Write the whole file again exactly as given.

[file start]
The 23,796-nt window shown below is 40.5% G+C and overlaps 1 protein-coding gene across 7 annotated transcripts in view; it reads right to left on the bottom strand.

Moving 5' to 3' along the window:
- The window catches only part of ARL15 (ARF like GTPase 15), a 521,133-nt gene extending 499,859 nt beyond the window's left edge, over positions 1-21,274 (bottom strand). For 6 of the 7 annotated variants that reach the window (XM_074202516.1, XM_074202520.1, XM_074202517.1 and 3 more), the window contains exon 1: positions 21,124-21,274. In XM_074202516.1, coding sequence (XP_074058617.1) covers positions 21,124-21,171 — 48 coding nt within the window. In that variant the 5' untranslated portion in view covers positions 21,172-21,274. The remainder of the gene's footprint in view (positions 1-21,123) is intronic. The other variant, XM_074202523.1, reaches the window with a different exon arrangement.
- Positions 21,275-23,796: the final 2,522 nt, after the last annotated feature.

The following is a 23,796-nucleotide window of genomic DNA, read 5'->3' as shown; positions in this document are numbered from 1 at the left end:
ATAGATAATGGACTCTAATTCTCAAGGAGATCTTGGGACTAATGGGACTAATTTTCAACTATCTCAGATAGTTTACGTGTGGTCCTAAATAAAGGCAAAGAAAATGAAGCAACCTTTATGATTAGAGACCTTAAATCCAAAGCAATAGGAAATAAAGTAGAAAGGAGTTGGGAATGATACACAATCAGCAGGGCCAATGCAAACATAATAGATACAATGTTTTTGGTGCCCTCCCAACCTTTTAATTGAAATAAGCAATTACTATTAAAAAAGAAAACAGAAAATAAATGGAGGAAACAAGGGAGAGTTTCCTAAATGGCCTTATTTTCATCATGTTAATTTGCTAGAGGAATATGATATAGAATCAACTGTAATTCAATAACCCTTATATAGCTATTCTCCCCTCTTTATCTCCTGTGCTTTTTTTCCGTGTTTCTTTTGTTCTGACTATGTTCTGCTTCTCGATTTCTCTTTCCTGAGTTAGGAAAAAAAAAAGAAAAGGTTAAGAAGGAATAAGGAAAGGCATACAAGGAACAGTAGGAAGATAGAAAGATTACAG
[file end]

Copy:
The 23,796-nt window shown below is 40.5% G+C and overlaps 1 protein-coding gene across 7 annotated transcripts in view; it reads right to left on the bottom strand.

Moving 5' to 3' along the window:
- The window catches only part of ARL15 (ARF like GTPase 15), a 521,133-nt gene extending 499,859 nt beyond the window's left edge, over positions 1-21,274 (bottom strand). For 6 of the 7 annotated variants that reach the window (XM_074202516.1, XM_074202520.1, XM_074202517.1 and 3 more), the window contains exon 1: positions 21,124-21,274. In XM_074202516.1, coding sequence (XP_074058617.1) covers positions 21,124-21,171 — 48 coding nt within the window. In that variant the 5' untranslated portion in view covers positions 21,172-21,274. The remainder of the gene's footprint in view (positions 1-21,123) is intronic. The other variant, XM_074202523.1, reaches the window with a different exon arrangement.
- Positions 21,275-23,796: the final 2,522 nt, after the last annotated feature.

The following is a 23,796-nucleotide window of genomic DNA, read 5'->3' as shown; positions in this document are numbered from 1 at the left end:
ATAGATAATGGACTCTAATTCTCAAGGAGATCTTGGGACTAATGGGACTAATTTTCAACTATCTCAGATAGTTTACGTGTGGTCCTAAATAAAGGCAAAGAAAATGAAGCAACCTTTATGATTAGAGACCTTAAATCCAAAGCAATAGGAAATAAAGTAGAAAGGAGTTGGGAATGATACACAATCAGCAGGGCCAATGCAAACATAATAGATACAATGTTTTTGGTGCCCTCCCAACCTTTTAATTGAAATAAGCAATTACTATTAAAAAAGAAAACAGAAAATAAATGGAGGAAACAAGGGAGAGTTTCCTAAATGGCCTTATTTTCATCATGTTAATTTGCTAGAGGAATATGATATAGAATCAACTGTAATTCAATAACCCTTATATAGCTATTCTCCCCTCTTTATCTCCTGTGCTTTTTTTCCGTGTTTCTTTTGTTCTGACTATGTTCTGCTTCTCGATTTCTCTTTCCTGAGTTAGGAAAAAAAAAAGAAAAGGTTAAGAAGGAATAAGGAAAGGCATACAAGGAACAGTAGGAAGATAGAAAGATTACAG